This week is somewhat of a monumental day in the world of public debt. The city of Detroit filed for bankruptcy protection yesterday, which is this country’s largest ever municipal bankruptcy filing. The facts and figures are astounding to boot: $18 Billion in liabilities, a population decline of 300,000 people from 2000 to 2012, and expenditures that exceeded income by $100 million every year since 2008. Needless to say owners *cough* suckers *cough* of this debt, as well as city workers and retirees for that matter, are up in arms over what may result in reductions or even cuts to benefits.
I could use this as an opportunity to issue a strongly worded message that says things along the lines of: Socialism is great until you run out of other people’s money, Government and Union leaders can’t do math, this is the road that liberal leadership ends at, etc. But I will refrain from saying such mean things.
Instead I kind of want to focus on two points lumped into one. I recently traveled out to Detroit for the first time in my life a few weeks back to lend a hand for my wife's family company in a marketing effort. And what I walked away with was the impression that the people I met whom make up the Detroit area have an unbelievable amount of perseverance and are some of the best Michiganders I have probably ever met (aside from those in the Southwest corner of the Mitt). They are entrepreneurs, incredibly hard workers, innovators and genuinely good and wholesome people.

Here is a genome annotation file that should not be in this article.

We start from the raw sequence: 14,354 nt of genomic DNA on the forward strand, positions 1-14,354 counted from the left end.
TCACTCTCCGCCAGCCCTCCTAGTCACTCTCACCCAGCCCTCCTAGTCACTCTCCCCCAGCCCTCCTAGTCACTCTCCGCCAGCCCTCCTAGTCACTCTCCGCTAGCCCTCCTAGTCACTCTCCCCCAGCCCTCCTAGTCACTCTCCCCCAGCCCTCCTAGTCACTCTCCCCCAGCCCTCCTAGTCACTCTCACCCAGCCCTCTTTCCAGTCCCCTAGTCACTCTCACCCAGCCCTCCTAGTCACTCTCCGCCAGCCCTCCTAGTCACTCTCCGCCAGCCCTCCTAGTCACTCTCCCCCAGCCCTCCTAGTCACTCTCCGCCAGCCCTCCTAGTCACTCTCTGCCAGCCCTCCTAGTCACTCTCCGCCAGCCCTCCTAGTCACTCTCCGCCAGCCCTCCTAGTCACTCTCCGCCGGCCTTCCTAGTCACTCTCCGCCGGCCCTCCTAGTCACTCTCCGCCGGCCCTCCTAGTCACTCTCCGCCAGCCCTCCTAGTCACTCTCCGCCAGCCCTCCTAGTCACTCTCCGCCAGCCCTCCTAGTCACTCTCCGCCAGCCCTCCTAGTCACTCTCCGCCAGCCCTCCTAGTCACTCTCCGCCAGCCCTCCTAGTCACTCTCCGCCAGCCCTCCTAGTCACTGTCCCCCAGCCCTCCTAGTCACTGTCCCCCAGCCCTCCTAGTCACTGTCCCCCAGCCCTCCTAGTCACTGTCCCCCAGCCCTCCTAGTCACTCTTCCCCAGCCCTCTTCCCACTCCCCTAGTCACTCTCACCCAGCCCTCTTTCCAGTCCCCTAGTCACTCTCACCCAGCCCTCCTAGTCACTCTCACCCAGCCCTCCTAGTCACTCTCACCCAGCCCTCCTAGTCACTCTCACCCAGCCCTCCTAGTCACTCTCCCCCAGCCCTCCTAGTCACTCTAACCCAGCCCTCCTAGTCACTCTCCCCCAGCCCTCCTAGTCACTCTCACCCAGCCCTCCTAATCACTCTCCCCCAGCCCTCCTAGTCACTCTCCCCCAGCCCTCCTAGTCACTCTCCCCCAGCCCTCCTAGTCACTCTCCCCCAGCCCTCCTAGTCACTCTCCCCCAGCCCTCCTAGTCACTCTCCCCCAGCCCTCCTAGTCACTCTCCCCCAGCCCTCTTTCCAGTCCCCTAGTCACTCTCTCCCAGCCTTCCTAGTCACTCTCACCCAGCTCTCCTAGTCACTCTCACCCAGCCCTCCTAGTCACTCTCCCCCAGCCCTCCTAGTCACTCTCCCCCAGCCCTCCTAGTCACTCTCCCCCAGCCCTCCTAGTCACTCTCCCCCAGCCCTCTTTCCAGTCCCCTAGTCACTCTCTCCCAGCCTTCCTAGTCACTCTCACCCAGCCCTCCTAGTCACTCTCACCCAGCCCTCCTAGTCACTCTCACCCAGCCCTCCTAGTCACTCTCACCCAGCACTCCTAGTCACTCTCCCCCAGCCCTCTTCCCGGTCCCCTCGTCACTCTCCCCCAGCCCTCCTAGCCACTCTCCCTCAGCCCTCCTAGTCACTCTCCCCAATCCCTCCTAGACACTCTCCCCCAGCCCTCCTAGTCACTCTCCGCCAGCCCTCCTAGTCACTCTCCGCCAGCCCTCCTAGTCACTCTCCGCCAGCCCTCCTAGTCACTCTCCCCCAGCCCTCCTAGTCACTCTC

I had my misguided perceptions of what the Detroit area would be like, and I was happy to be proven wrong. With the US auto industry having gone through what it has gone through over the last 60 years, and Detroit being at the center of it all, it was inspiring to see a city and its people not letting perceptions dictate their outlook. With that said it is a shame that city leadership has brought that place to bankruptcy. As the population fled, tax revenues dropped and demands/needs (reader’s choice) for benefits increased, the city’s leadership failed to live within their means. And this bankruptcy filing is the result of decades upon decades of mismanagement.
So let this topic, as it spreads throughout the media over the next few days, serve as a talking point on the difference between a 401k and a pension, as well as the need for each household out there to get their own personal finances in order. With a 401k, if the entity you work for files bankruptcy, your 401k money is yours and you don’t lose a penny. A 401k is not on a company’s balance sheet and you own every red cent. A pension on the other hand is an asset of the entity. If the entity goes down, so does your pension.
In my current work situation my employer offers a pension. But like Social (in)Security I don’t count on a penny of that pension making it into my pocket at retirement. Although (certain) private companies are more stable than government entities (see Detroit) and others in the private sector, the truth of the matter is anything can happen to my employer’s financial stability over the coming decades. So I have taken the well calculated and careful risk of saving and investing for retirement through a 401k and a ROTH IRA. Should Social (in)Security and pension checks make their way into my mailbox when I turn 70, then great, I will have extra money to give away. But relying solely on outside entities for retirement security exposes one to incredible amounts of risk in a loss or cut of expected benefits, unfortunately like many might be facing following Detroit’s bankruptcy filing.
My best advice, do the exact opposite of what government entities do. Get out and stay out of debt, and live below your means.